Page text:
With Insurers on Edge, Regulators Begin to Act on Climate Risk

November 16, 2021

Bloomberg:

Insurers are getting increasingly worried about the perils of climate risk after a run of natural disasters, according to a report by BlackRock Inc.

The big majority of insurers now see climate as an investment risk and are positioning portfolios accordingly, Charles Hatami, Global Head of the Financial Institutions Group and Financial Markets Advisory at BlackRock said. For its survey, BlackRock spoke with 362 executives at insurance companies representing $27 trillion in investable assets across 26 markets.

As many as 95% of insurance executives who took part in study confirm that climate risk will have a major impact on how they build their portfolios over the next two years. 

While geopolitical risk remains the top concern for insurers, more than one in three respondents now see environmental concerns as a potential headwind, the survey showed. 

In long overdue response to this critical threat, the state of New York took first steps to give direction for insurers on climate change risk mitigation.

New York State Department of Financial Services:

Financial regulators across the globe are increasingly recognizing climate change as a threat to financial stability.  DFS is proud to be the first U.S. financial regulator to issue a holistic set of expectations on managing the financial risks from climate change.  As described in the guidance, DFS expects insurers to take a strategic approach to managing climate risks that considers both current and forward-looking risks and identifies actions required to manage those risks in a manner proportionate to the nature, scale, and complexity of insurers’ businesses.  Specifically, an insurer should:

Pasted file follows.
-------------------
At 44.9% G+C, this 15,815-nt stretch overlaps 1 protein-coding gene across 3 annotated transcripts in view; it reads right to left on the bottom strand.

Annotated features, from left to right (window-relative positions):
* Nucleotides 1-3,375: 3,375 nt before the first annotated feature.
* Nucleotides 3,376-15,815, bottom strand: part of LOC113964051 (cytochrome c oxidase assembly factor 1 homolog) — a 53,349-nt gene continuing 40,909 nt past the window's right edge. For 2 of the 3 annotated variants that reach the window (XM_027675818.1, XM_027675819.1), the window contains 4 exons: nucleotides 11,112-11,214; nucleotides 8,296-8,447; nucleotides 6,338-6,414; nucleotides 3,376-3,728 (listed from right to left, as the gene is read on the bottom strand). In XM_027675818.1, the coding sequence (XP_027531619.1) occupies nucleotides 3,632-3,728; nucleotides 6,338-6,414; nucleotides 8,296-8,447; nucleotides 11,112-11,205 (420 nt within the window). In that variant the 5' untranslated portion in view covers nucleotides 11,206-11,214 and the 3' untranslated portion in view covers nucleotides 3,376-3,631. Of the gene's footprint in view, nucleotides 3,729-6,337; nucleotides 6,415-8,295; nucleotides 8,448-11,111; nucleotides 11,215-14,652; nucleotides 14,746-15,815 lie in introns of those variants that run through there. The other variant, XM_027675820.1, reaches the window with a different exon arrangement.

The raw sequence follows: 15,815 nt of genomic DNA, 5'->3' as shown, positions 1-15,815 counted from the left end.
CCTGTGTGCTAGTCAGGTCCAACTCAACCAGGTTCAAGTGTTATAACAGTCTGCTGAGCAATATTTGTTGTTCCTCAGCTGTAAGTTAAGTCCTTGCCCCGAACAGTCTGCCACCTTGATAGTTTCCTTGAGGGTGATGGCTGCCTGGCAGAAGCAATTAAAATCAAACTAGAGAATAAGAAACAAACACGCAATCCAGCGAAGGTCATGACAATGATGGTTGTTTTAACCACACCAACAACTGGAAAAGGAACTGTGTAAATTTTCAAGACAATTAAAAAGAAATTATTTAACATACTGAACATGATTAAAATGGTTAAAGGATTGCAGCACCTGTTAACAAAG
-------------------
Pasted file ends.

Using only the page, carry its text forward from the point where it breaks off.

• integrate the consideration of climate risks into its governance structure at the group or insurer entity level;  
  • when making business decisions, consider the current and forward-looking impact of climate-related factors on its business using time horizons that are appropriately tailored to the insurer, its activities, and the decisions being made;  
  • incorporate climate risks into the insurer’s existing financial risk management, including by embedding climate risks in its risk management framework and analyzing the impact of climate risks on existing risk factors;  
  • use scenario analysis to inform business strategies and risk assessment and identification; and  
  • disclose its climate risks and engage with the Task Force on Climate-related Financial Disclosures and other initiatives when developing its disclosure approaches. 

A clip from my interview with Andy Hoffman of the University of Michigan in part of the video above. Here’s a more complete piece of his statement on insurance. Money quote here is “..if you really want to change a company’s behavior, affect their cost of capital, and insurance companies are doing that.”

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